Many Thoroughbreds retire from racing with injuries that can be rehabilitated so that over time they can be a viable, sound riding/show horse. What injuries have you found to be the easiest for a horse to overcome and ultimately perform at a high level after incurring?
If soft tissue injuries have healed properly, I'm generally okay with those in a horse's history. Big, fat joints or arthritis on x-rays generally deteriorate with the pounding and dressage work. I really suggest all young Thoroughbreds be on a supplement like Cosequin.
What can Thoroughbred owners and trainers do to best prepare their young racehorses for careers after racing?
I would suggest that owners and trainers of Thoroughbred racehorses come to a decision about the horse's career earlier rather than later. Less racing wear and tear on a horse is the ideal scenario for setting him or her up for a successful second career.
What advice can you give to young riders looking to get a Thoroughbred off the track to make into an eventer?
Be patient. A lot of times, these horses have known no other life than the racetrack so it will naturally take time for them to adjust. The Thoroughbred loves to go forward, so base your training around this.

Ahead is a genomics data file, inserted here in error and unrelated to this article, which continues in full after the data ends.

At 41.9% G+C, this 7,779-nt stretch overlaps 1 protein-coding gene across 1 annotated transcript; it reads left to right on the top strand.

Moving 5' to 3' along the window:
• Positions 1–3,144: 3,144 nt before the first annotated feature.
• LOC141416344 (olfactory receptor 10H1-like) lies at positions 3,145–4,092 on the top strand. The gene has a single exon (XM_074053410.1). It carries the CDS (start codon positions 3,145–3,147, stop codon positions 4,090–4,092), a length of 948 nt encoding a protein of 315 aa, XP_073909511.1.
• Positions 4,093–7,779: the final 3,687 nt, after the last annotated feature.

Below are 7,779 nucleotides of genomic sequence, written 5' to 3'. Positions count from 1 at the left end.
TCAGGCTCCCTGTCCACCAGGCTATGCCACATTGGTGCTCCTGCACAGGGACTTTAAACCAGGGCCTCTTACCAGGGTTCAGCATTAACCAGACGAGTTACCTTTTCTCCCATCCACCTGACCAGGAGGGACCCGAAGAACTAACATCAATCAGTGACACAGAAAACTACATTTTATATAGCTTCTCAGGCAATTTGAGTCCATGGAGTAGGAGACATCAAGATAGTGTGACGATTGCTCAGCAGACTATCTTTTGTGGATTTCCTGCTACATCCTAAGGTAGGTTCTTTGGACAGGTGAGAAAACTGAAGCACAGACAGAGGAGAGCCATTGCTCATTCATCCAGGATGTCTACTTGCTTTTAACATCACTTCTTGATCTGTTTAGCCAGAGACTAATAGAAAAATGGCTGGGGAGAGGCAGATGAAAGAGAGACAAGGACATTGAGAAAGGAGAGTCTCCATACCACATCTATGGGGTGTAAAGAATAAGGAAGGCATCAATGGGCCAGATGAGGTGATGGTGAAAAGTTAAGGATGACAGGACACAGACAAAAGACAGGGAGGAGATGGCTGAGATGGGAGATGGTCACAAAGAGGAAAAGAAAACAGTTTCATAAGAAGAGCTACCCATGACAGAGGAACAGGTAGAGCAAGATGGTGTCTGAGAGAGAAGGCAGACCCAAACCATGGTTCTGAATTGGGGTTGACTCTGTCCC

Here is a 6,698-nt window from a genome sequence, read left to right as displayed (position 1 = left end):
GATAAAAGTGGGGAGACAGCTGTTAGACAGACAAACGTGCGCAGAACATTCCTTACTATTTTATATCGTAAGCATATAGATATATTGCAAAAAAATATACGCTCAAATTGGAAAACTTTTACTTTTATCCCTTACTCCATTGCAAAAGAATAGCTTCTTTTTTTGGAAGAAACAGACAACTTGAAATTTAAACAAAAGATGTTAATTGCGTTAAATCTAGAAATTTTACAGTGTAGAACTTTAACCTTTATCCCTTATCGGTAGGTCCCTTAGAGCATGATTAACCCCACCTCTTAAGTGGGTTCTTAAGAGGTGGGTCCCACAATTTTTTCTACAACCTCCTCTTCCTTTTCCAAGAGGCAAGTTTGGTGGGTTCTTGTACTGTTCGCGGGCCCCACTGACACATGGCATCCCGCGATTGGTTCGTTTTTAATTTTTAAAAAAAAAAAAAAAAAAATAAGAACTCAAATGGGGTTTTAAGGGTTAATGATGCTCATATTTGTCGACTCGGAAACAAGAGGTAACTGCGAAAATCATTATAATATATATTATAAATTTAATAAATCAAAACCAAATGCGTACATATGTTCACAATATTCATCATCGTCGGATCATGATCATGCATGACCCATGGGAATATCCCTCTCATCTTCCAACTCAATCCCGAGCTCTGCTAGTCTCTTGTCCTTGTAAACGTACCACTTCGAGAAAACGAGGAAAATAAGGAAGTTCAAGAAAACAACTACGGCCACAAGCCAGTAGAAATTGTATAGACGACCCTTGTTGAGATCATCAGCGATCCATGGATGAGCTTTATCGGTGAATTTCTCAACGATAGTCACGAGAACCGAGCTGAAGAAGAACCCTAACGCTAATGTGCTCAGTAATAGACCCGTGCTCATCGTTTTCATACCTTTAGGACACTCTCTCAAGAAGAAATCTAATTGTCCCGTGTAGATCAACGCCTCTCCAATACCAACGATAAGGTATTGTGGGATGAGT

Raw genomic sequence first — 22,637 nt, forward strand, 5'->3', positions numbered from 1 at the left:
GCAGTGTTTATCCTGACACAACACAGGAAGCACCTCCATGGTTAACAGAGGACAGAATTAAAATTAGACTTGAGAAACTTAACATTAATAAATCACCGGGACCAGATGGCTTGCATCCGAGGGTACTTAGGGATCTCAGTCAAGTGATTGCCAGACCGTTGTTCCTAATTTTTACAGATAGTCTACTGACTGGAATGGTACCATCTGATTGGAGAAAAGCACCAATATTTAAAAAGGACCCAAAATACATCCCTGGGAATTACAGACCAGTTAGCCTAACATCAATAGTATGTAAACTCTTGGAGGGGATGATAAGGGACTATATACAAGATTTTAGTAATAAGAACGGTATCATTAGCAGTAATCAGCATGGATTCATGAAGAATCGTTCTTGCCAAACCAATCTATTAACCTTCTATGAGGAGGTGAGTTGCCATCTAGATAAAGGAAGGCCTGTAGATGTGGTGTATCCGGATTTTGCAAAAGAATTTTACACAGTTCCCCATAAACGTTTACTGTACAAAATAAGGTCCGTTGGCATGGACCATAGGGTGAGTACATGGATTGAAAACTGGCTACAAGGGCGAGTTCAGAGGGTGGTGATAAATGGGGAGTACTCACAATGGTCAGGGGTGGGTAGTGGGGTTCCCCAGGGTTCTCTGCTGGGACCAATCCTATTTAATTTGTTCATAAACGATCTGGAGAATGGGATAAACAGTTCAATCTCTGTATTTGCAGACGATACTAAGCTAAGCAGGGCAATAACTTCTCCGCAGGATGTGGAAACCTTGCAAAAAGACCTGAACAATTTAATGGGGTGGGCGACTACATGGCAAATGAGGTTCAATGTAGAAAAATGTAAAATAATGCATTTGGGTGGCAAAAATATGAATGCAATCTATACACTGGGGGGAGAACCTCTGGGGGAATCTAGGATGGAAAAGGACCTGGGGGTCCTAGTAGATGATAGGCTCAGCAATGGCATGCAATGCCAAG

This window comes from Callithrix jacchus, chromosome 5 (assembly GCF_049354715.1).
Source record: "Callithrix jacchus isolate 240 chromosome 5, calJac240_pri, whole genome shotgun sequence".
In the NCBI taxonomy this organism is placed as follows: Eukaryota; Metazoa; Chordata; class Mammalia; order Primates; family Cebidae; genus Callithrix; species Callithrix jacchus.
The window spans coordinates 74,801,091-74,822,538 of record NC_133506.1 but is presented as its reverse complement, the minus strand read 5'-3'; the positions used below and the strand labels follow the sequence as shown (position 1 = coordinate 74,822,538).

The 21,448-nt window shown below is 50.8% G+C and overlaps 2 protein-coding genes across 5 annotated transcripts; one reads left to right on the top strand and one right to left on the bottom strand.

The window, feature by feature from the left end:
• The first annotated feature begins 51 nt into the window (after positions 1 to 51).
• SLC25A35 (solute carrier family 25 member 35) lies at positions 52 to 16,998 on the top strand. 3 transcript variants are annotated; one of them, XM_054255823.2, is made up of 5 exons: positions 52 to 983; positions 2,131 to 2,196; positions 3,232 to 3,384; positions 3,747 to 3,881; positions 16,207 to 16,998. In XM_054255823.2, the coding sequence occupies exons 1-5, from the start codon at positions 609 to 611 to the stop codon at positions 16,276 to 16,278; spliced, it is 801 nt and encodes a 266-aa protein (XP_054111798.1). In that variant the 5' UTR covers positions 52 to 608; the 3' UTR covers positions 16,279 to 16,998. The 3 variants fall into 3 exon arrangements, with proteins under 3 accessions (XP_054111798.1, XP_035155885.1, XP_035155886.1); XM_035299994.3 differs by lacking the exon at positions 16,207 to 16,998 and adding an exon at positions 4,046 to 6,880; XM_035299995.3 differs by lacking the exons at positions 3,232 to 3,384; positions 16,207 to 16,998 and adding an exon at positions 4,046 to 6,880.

What are some of the initial key things you suggest people do when transitioning a Thoroughbred from racing to being a riding/show horse (training, care, etc – what's the best way to give them a good foundation)?
Start to ride and train your new horse in the quietest possible environment. Not a lot of atmosphere or other horses around until your horse begins to understand what you are asking and become educated. It's not a good idea to force the dressage, but rather slowly and methodically teach him. Trotting jumps are good for a while too.
What do you like most about off-track Thoroughbreds (mentally, physically, or otherwise)?
A well-trained, talented, and educated Thoroughbred will try harder for you than any other breed of horse.